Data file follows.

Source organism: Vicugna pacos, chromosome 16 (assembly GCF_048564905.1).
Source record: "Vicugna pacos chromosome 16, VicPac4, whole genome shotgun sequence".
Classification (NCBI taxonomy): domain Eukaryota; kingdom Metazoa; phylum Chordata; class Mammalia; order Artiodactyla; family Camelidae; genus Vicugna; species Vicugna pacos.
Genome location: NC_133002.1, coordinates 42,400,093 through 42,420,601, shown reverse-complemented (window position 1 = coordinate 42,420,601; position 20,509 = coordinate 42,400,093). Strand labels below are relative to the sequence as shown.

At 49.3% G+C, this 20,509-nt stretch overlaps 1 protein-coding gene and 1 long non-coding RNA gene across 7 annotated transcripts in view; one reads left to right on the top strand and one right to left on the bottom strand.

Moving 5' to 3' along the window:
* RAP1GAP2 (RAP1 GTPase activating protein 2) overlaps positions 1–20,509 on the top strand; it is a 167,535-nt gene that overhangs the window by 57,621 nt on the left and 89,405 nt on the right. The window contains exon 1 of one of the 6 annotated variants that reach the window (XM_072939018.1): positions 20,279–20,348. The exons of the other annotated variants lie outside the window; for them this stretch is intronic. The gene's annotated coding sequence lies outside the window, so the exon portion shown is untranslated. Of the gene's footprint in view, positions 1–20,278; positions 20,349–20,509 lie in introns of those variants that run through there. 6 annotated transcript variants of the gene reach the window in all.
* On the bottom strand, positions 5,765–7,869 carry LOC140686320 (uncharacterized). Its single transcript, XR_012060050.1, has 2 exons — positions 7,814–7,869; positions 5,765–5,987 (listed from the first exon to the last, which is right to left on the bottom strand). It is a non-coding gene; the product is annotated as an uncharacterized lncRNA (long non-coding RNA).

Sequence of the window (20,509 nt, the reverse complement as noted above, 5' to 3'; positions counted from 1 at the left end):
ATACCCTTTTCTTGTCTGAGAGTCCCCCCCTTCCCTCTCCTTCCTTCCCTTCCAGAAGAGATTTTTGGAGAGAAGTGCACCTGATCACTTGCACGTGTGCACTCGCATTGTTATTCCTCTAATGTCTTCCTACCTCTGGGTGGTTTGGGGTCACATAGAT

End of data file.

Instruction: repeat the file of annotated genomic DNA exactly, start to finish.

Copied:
Source organism: Vicugna pacos, chromosome 16 (assembly GCF_048564905.1).
Source record: "Vicugna pacos chromosome 16, VicPac4, whole genome shotgun sequence".
Classification (NCBI taxonomy): domain Eukaryota; kingdom Metazoa; phylum Chordata; class Mammalia; order Artiodactyla; family Camelidae; genus Vicugna; species Vicugna pacos.
Genome location: NC_133002.1, coordinates 42,400,093 through 42,420,601, shown reverse-complemented (window position 1 = coordinate 42,420,601; position 20,509 = coordinate 42,400,093). Strand labels below are relative to the sequence as shown.

At 49.3% G+C, this 20,509-nt stretch overlaps 1 protein-coding gene and 1 long non-coding RNA gene across 7 annotated transcripts in view; one reads left to right on the top strand and one right to left on the bottom strand.

Moving 5' to 3' along the window:
* RAP1GAP2 (RAP1 GTPase activating protein 2) overlaps positions 1–20,509 on the top strand; it is a 167,535-nt gene that overhangs the window by 57,621 nt on the left and 89,405 nt on the right. The window contains exon 1 of one of the 6 annotated variants that reach the window (XM_072939018.1): positions 20,279–20,348. The exons of the other annotated variants lie outside the window; for them this stretch is intronic. The gene's annotated coding sequence lies outside the window, so the exon portion shown is untranslated. Of the gene's footprint in view, positions 1–20,278; positions 20,349–20,509 lie in introns of those variants that run through there. 6 annotated transcript variants of the gene reach the window in all.
* On the bottom strand, positions 5,765–7,869 carry LOC140686320 (uncharacterized). Its single transcript, XR_012060050.1, has 2 exons — positions 7,814–7,869; positions 5,765–5,987 (listed from the first exon to the last, which is right to left on the bottom strand). It is a non-coding gene; the product is annotated as an uncharacterized lncRNA (long non-coding RNA).

Sequence of the window (20,509 nt, the reverse complement as noted above, 5' to 3'; positions counted from 1 at the left end):
ATACCCTTTTCTTGTCTGAGAGTCCCCCCCTTCCCTCTCCTTCCTTCCCTTCCAGAAGAGATTTTTGGAGAGAAGTGCACCTGATCACTTGCACGTGTGCACTCGCATTGTTATTCCTCTAATGTCTTCCTACCTCTGGGTGGTTTGGGGTCACATAGAT